Across the world we are seeing two varying approaches on denuclearization being carried out by one country. In one instance, the United States has withdrawn from a process that froze and rolled back parts of the Iranian nuclear programme through the Joint Comprehensive Plan of Action (JCPOA) in 2015.
In the other it is moving forward to engage North Korea which has already tested nuclear weapons and is reputed to have a small cache of them, with a view towards dismantling the country’s nuclear capability.
In recent history, countries have given up their nuclear weapons capability for a variety of reasons. South Africa gave up its weapons at a point when the minority white regime that enforced apartheid was on the verge of ceding power to the black majority, and signed the Nuclear Non-Proliferation Treaty (NPT) in 1991.
There was a rivalry between Brazil and Argentina that led to both developing nuclear capacity in the 1970s and 80s, especially in the years they were run by military governments. Their rivalry was largely an issue of prestige since there was no significant dispute between the two countries affecting their security. However both were signatories to the Treaty of Tlatelolco which committed them to a nuclear free zone in South America.
The two instituted a bilateral inspection regime in 1991 to ensure that their nuclear programmes were peaceful and in 1995 Argentina signed the NPT, followed by Brazil in 1998, bringing their facilities under the inspection regime of the International Atomic Energy Agency (IAEA).
After its defeat in the war of 1991, Iraq was forced to accept a weapons inspection regime under the auspices of the UN. Over the next decade, Iraqi nuclear, biological and chemical weapon capability was systematically dismantled. Yet, the US falsely alleged that the capability was still there and launched another war in 2003 which overthrew Saddam Hussein and devastated the country.
As for Libya, its programme was in its initial stages which its leader Muammar Gaddafi gave up in 2003, following an intelligence operations that revealed the Libyan acquisition of nuclear material from the Pakistani scientist A Q Khan and his nuclear black market. Gaddafi and his son Saif claimed that the US had offered him security guarantees, but they were of little avail when western countries like the US, UK and France intervened militarily to overthrow the Libyan leader in 2011.
And then there is Israel which neither confirms nor denies its capability. There is enough evidence, however, to show that the country has a sophisticated nuclear weapons programme with a significant arsenal.
Iraq, Libya, North Korea and Iran have all been signatories to the NPT and did commit themselves not to make nuclear weapons. Israel, like India and Pakistan, has refused to sign the 1967 treaty. North Korea walked out of the NPT in 2003.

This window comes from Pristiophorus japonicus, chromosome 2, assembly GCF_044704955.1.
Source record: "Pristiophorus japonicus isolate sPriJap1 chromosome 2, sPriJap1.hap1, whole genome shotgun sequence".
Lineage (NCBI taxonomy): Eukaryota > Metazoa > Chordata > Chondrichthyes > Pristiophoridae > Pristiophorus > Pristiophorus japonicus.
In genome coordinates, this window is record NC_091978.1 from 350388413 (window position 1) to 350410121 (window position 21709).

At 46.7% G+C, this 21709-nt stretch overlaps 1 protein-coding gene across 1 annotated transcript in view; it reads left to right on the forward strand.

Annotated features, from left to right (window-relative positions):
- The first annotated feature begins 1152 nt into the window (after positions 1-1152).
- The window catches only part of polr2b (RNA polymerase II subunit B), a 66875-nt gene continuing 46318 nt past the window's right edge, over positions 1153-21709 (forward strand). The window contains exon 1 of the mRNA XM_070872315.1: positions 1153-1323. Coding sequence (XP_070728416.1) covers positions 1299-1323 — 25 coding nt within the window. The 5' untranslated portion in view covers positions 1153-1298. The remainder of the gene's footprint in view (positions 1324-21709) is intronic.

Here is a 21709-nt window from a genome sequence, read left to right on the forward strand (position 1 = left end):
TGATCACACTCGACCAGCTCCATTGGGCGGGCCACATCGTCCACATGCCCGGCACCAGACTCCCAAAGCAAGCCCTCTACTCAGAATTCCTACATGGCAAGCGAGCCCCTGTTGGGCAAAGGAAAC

The historical record shows then, that while the US will not hesitate to attack a country without nuclear weapons, like Iraq and Libya, it will think many times before it does so a country with a proven capacity like North Korea.
Speaking after his talks with his South Korean counterpart Kang Kyung-wha, US Secretrary of State Mike Pompeo declared last week that his country would rebuild the North Korean economy if Pyongyang agreed to surrender its nuclear arsenal. The South Koreans and the Americans say that their ultimate goal is the “total, permanent and verifiable” denuclearization of the divided peninsula.
It is well known that the for Kim Jong Un, nuclear weapons capability is linked to regime safety. His interest is not the enrichment of his country, had it been so, he would not have starved its people to create a nuclear arsenal.
The Korean negotiations are a complex dynamic involving Chinese, South Korean and American interests which are not necessarily congruent. The chances of a quick denuclearization are not very high. The more likely scenario is that Kim will agree to a step-by-step process which could see the dismantling of North Korea’s capability along with the stage-by-stage removal of sanctions. Will someone like Trump who wants to declare quick victory play along?
This is important because of the implications of the recent American torpedoing of the Iran nuclear deal. Most accounts agree that Iran was still some distance away from making them and that the JCPOA has frozen the programme, albeit for 15 years. Over time, it was expected, it would have been possible to push Iran to dismantle even this capacity.
Given American behavior in Iraq and Libya, regime security is an important calculation for the mullahs. What is alarming that the same combination that made wanton war on Iraq—Netanyahu, John Bolton and a hawkish American President are now making the same false arguments about Iran that they made about Iraq in 2002-2003.
Most observers agree that Iran has kept its part of the bargain. But that is where the rub comes in. President Trump feels that the JCPOA and UN inspections cannot guarantee that Iran is not cheating. So, a water-tight agreement is needed that should be certified not by the UN, but by the US and Israel, as though Iran was some defeated entity.
A cross section of top Israeli security officials believe that the JCPOA may not have been the best deal, but Trump’s action will only make things worse. Last October Ehud Barak, former Israeli Prime Minister and a hawk on Iran had urged Trump to stick to the deal, noting what every sensible critic has observed, that by breaking a commitment, the US was hardly sending the right signal to Kim Jong Un, who of course, actually possess nuclear weapons.
Greater Kashmir May 14, 2018